4. ENJOY SUPPORT – Everyone needs support, especially when careers are demanding. It can be very comforting to know that someone understands your situation or can offer you helpful advice for a specific situation. Over the years, I have been so thankful to have built relationships with people who encourage me in my career and support me when I’m tired or unsure about something.

Construction Financing and Commercial Loans

Posted on October 27, 2018 in Uncategorized

There are many new challenges which are increasingly evident with commercial mortgages, particularly those involving commercial construction loans. Many commercial financing experts currently project that the changing environment for working capital loans and most other business financing will produce several new but avoidable problems for small business owners.

There have always been complex problems for business owners to avoid when seeking commercial loans. By most accounts, these difficulties are now expected to multiply because we appear to be entering a period which will be characterized by even more uncertainties in the economy. Prior standards for commercial mortgages are likely to change suddenly and with little advance notice by lenders if the current financial turmoil continues.

This article will evaluate why commercial construction loans have become harder to obtain and will discuss possible commercial finance funding solutions. The current economic uncertainties combined with less capital availability for commercial mortgages in general and construction financing in particular means that it is much more likely that borrowers will need to look beyond their regional market area for business financing help. In many areas of the United States, virtually all business construction funding sources are effectively inactive at this time in addressing new loan requests.

Even before business finance funding options became more limited recently, construction loans were generally considered to be riskier than other commercial financing by most lenders. For a commercial lender, the most significant risk factors for commercial construction financing usually include the following: (1) until the new building is completed, a commercial property cannot produce income to repay a loan; (2) a substantial risk factor is the possibility for contractor liens; and (3) many commercial construction projects take more time to complete than originally projected and/or exceed initial cost estimates. Of these factors, the risk of potential contractor liens appears to be a particular concern for commercial lenders because of the deteriorating health of the construction industry. In any event, current delinquencies in loan payments for commercial construction financing are running well above normal.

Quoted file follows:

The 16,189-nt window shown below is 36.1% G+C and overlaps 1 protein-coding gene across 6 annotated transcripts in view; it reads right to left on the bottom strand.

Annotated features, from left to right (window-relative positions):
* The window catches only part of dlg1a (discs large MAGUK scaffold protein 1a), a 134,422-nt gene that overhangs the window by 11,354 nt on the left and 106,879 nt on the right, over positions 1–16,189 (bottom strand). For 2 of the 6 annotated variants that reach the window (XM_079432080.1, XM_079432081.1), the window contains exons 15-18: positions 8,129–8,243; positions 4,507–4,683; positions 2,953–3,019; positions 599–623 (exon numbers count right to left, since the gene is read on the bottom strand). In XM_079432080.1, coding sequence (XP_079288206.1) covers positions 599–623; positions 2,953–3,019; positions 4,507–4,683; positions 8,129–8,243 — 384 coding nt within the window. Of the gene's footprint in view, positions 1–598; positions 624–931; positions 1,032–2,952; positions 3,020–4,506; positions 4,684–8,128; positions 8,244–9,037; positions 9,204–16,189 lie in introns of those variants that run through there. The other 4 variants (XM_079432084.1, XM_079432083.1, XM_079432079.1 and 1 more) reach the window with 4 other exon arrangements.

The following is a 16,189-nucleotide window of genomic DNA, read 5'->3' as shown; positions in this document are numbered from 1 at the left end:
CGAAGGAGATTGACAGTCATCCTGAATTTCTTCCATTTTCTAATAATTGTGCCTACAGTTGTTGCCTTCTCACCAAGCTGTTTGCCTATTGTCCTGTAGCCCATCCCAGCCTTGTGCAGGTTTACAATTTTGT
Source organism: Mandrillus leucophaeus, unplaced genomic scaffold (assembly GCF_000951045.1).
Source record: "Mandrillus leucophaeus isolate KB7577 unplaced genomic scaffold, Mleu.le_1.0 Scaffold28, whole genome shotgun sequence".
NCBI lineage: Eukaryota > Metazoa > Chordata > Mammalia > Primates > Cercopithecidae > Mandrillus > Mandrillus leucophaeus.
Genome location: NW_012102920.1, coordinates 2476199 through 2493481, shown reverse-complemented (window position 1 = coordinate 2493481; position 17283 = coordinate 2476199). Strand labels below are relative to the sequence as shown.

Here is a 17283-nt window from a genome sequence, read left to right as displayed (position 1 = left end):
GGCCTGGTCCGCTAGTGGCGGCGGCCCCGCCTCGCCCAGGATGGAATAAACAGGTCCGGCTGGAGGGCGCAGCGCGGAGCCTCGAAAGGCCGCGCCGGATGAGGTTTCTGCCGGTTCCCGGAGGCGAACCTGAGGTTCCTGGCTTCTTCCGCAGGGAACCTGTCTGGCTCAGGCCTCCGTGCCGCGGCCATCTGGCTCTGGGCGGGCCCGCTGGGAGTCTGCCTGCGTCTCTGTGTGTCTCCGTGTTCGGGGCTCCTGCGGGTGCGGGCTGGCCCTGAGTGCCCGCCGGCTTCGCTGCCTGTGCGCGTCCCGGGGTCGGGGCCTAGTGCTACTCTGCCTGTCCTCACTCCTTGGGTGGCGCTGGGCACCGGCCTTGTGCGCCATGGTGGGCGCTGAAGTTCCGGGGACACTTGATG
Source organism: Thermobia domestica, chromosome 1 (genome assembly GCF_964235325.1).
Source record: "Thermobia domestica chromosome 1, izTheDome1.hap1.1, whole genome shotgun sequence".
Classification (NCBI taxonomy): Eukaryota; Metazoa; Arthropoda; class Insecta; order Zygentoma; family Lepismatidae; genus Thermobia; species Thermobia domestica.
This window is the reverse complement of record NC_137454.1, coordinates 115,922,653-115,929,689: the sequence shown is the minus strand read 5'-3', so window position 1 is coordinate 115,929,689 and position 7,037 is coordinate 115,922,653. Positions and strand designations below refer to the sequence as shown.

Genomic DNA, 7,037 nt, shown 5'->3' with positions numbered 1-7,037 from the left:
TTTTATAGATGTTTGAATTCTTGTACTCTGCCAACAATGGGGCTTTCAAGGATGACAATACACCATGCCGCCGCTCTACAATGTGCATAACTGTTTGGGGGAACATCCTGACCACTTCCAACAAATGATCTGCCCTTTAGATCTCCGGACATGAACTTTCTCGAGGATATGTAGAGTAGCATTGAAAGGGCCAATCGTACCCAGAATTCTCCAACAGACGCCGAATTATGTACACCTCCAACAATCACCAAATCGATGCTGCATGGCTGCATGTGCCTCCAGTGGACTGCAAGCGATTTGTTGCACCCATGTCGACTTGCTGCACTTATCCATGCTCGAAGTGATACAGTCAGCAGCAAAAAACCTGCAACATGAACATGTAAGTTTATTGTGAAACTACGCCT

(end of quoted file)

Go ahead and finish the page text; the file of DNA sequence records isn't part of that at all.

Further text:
Construction financing for homebuilders has always been viewed separately by lenders because the eventual owners of single-family homes are individuals rather than businesses. From a commercial lending perspective, it is likely that the current difficulties seen in residential construction are indirectly impacting the availability of construction funding for commercial properties because the potential for contractor liens incurred during residential projects can quickly reduce the financial stability of contractors involved in both residential and commercial construction projects. This is a further reason why lenders are increasingly focusing on the risk of contractor liens as a rationale for providing less construction financing.

The feasibility of real estate investments has traditionally included an enduring theme of “location, location and location” which reflects the importance of a specific locale for investing. This is still an important factor when lenders evaluate the prospects for commercial real estate loans involving both existing commercial properties and new construction. A lender is likely to be most comfortable with a stable to growing revenue stream for a business which will in turn result in a stable to growing property valuation, thus preserving collateral for the commercial mortgage loan.

For the first time in several years, however, we are generally seeing widespread reductions in both residential and commercial property values throughout much of the United States, with some areas of the country exhibiting more volatility than others. A severe recession will result in decreasing income for many businesses over an extended period of time, and it is very difficult for either lenders or borrowers to project when this downward trend will reverse.

Given the difficulty of arranging financing based on location, using non-local lenders can be a practical solution for commercial financing involving both existing commercial properties and new construction. Small business owners should seek straightforward advice from a commercial loans expert who can provide effective strategies for changing and difficult business finance funding situations, especially in light of the challenging commercial borrowing climate prevailing currently.